Interestingly a recent report in This is Somerset (http://www.thisissomerset.co.uk/Somerset-badger-cull-plans-cattle-spreading/story-16143800-detail/story.html) mentions two reports from the Agri-Food and Biosciences Institute, Northern Ireland, a leading research centre. One, already published, warns the tests used for TB often produce negative results if cattle are co-infected with liver flukes. This is because the flukes secrete hormones that suppress the immune response on which the TB test depends.
HCC has produced a new fact sheet on liver fluke . It reveals that Welsh abattoirs have noticed that the occurrence of this parasite has risen steadily over the years, with one in four cattle now showing signs of infection.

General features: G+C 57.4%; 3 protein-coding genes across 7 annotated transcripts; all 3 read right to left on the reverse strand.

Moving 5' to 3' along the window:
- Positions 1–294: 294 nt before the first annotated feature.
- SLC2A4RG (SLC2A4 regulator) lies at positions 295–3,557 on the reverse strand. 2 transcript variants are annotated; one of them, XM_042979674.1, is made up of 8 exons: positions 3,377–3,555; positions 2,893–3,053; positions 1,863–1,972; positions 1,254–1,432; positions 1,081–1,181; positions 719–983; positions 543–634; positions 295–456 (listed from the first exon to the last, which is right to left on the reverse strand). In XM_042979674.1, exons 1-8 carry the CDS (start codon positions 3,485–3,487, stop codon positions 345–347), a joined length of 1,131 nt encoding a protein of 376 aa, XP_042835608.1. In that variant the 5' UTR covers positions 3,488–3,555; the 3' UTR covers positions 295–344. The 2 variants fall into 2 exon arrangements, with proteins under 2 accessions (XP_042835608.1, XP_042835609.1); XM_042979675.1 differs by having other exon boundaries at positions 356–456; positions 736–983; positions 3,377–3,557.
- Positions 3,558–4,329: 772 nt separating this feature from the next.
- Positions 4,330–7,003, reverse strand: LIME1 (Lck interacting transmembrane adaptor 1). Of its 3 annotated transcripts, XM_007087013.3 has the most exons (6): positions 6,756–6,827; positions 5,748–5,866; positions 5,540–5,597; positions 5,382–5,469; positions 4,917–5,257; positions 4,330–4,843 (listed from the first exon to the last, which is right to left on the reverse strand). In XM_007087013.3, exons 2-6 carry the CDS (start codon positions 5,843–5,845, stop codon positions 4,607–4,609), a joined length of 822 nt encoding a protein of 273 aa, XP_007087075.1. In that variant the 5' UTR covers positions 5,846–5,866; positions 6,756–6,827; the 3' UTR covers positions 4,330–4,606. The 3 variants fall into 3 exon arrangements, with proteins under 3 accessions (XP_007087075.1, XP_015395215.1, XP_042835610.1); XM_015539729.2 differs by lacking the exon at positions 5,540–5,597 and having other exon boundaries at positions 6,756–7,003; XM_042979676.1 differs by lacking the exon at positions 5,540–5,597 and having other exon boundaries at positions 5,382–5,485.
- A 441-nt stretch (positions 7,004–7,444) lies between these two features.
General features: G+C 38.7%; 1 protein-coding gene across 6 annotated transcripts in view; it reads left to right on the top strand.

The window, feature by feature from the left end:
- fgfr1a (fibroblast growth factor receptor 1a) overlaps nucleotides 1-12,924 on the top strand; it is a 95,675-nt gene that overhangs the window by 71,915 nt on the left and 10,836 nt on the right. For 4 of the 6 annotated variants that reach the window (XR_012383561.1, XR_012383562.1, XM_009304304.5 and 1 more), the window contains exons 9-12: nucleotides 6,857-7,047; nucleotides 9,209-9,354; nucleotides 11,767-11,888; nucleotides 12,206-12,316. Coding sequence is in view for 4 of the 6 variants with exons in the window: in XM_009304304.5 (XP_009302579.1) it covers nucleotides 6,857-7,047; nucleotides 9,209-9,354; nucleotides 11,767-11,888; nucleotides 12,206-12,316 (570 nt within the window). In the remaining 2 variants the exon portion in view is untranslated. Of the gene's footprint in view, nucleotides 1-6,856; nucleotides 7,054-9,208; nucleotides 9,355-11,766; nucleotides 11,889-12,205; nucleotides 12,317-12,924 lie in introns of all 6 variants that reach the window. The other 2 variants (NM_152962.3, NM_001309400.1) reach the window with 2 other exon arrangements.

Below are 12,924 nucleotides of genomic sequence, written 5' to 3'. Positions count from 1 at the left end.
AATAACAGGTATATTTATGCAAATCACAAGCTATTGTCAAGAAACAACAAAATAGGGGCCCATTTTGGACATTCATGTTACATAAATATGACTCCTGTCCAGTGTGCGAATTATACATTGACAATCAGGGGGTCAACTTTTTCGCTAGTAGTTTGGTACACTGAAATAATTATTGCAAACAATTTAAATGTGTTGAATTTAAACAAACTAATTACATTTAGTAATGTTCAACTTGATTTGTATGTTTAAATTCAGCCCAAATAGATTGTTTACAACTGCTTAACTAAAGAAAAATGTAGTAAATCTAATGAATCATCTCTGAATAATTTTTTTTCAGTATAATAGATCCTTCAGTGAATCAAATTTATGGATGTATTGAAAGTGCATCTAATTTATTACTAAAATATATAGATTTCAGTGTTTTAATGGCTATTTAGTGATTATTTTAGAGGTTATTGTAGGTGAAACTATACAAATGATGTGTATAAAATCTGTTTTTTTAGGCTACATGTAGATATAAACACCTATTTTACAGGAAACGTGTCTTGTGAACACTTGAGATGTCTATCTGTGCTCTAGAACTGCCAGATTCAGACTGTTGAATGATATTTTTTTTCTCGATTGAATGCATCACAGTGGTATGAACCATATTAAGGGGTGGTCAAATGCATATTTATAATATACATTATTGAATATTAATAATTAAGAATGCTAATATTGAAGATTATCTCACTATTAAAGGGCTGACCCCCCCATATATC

A report in the Veterinary Record July 17th 2010, under the Surveillance section (during May 2010) highlights the high incidence of liver fluke in cattle herds in England and Wales. The incidence of liver fluke (fasciolosis) seen in the first quarter of the year remained high following the increase seen between 2007 and 2009. This was reflected in the 20% condemnations of bovine livers reported by the Meat Hygiene Service in the first quarter of 2010.
Interestingly the summer of 2008 was exceptionally wet and so greatly benefitted the life-cycle of the liver fluke and its intermediate snail host. In fact diagnostic figures produced by the Veterinary Laboratories Agency (VLA) for acute liver fluke in sheep provided good evidence that it increased substantially over this period. Between 2004 and 2007 the percentage of submissions (sheep) diagnosed with acute fasciolosis was less than 1% but in 2007 it was 3% and in 2008 over 4%. Acute infection in the autumn usually precedes chronic infection in cattle and sheep for the rest of the winter. Interestingly we see that in Wales there were more cattle slaughtered after failing the TB test in 2008. The numbers are now coming down.